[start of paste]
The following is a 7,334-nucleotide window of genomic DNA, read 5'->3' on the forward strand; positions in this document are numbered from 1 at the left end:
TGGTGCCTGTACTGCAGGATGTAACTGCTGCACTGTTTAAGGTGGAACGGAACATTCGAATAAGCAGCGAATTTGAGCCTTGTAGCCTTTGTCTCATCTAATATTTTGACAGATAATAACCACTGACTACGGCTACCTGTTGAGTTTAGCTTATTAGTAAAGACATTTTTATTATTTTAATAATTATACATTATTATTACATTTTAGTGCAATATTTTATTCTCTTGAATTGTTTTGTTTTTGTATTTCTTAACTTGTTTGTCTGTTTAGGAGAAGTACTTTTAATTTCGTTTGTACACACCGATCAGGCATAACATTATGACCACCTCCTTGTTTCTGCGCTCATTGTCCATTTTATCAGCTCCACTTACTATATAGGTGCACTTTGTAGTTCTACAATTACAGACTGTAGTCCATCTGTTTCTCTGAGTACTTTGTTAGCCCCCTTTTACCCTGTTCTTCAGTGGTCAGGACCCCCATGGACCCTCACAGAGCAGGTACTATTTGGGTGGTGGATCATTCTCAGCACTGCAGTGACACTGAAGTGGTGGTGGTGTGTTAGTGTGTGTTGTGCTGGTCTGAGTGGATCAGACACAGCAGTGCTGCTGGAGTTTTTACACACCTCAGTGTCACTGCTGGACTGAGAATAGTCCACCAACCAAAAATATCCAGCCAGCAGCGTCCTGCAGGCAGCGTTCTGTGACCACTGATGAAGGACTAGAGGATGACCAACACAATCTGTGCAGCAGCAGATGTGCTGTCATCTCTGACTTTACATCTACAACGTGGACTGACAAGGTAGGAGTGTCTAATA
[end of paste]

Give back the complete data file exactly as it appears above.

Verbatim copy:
The following is a 7,334-nucleotide window of genomic DNA, read 5'->3' on the forward strand; positions in this document are numbered from 1 at the left end:
TGGTGCCTGTACTGCAGGATGTAACTGCTGCACTGTTTAAGGTGGAACGGAACATTCGAATAAGCAGCGAATTTGAGCCTTGTAGCCTTTGTCTCATCTAATATTTTGACAGATAATAACCACTGACTACGGCTACCTGTTGAGTTTAGCTTATTAGTAAAGACATTTTTATTATTTTAATAATTATACATTATTATTACATTTTAGTGCAATATTTTATTCTCTTGAATTGTTTTGTTTTTGTATTTCTTAACTTGTTTGTCTGTTTAGGAGAAGTACTTTTAATTTCGTTTGTACACACCGATCAGGCATAACATTATGACCACCTCCTTGTTTCTGCGCTCATTGTCCATTTTATCAGCTCCACTTACTATATAGGTGCACTTTGTAGTTCTACAATTACAGACTGTAGTCCATCTGTTTCTCTGAGTACTTTGTTAGCCCCCTTTTACCCTGTTCTTCAGTGGTCAGGACCCCCATGGACCCTCACAGAGCAGGTACTATTTGGGTGGTGGATCATTCTCAGCACTGCAGTGACACTGAAGTGGTGGTGGTGTGTTAGTGTGTGTTGTGCTGGTCTGAGTGGATCAGACACAGCAGTGCTGCTGGAGTTTTTACACACCTCAGTGTCACTGCTGGACTGAGAATAGTCCACCAACCAAAAATATCCAGCCAGCAGCGTCCTGCAGGCAGCGTTCTGTGACCACTGATGAAGGACTAGAGGATGACCAACACAATCTGTGCAGCAGCAGATGTGCTGTCATCTCTGACTTTACATCTACAACGTGGACTGACAAGGTAGGAGTGTCTAATA